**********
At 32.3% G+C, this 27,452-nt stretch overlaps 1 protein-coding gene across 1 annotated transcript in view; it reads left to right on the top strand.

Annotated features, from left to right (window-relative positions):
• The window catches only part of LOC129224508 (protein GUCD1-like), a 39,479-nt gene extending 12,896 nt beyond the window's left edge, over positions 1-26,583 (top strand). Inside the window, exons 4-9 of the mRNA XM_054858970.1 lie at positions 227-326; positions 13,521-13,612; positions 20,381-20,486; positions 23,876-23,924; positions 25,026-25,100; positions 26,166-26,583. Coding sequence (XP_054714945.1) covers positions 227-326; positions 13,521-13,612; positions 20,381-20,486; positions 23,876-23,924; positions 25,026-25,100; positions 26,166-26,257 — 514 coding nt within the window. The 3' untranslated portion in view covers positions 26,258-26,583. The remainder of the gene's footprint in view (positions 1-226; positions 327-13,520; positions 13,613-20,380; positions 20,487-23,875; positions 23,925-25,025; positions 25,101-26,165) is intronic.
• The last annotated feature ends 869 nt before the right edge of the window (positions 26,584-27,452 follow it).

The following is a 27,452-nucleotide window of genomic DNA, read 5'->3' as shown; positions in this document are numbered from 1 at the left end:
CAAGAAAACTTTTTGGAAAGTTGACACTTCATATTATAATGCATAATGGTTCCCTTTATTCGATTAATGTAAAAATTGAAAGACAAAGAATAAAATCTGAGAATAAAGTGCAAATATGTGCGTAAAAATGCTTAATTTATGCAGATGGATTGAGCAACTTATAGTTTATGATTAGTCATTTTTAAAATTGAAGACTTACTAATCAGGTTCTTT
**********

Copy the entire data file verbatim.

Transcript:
At 32.3% G+C, this 27,452-nt stretch overlaps 1 protein-coding gene across 1 annotated transcript in view; it reads left to right on the top strand.

Annotated features, from left to right (window-relative positions):
• The window catches only part of LOC129224508 (protein GUCD1-like), a 39,479-nt gene extending 12,896 nt beyond the window's left edge, over positions 1-26,583 (top strand). Inside the window, exons 4-9 of the mRNA XM_054858970.1 lie at positions 227-326; positions 13,521-13,612; positions 20,381-20,486; positions 23,876-23,924; positions 25,026-25,100; positions 26,166-26,583. Coding sequence (XP_054714945.1) covers positions 227-326; positions 13,521-13,612; positions 20,381-20,486; positions 23,876-23,924; positions 25,026-25,100; positions 26,166-26,257 — 514 coding nt within the window. The 3' untranslated portion in view covers positions 26,258-26,583. The remainder of the gene's footprint in view (positions 1-226; positions 327-13,520; positions 13,613-20,380; positions 20,487-23,875; positions 23,925-25,025; positions 25,101-26,165) is intronic.
• The last annotated feature ends 869 nt before the right edge of the window (positions 26,584-27,452 follow it).

The following is a 27,452-nucleotide window of genomic DNA, read 5'->3' as shown; positions in this document are numbered from 1 at the left end:
CAAGAAAACTTTTTGGAAAGTTGACACTTCATATTATAATGCATAATGGTTCCCTTTATTCGATTAATGTAAAAATTGAAAGACAAAGAATAAAATCTGAGAATAAAGTGCAAATATGTGCGTAAAAATGCTTAATTTATGCAGATGGATTGAGCAACTTATAGTTTATGATTAGTCATTTTTAAAATTGAAGACTTACTAATCAGGTTCTTT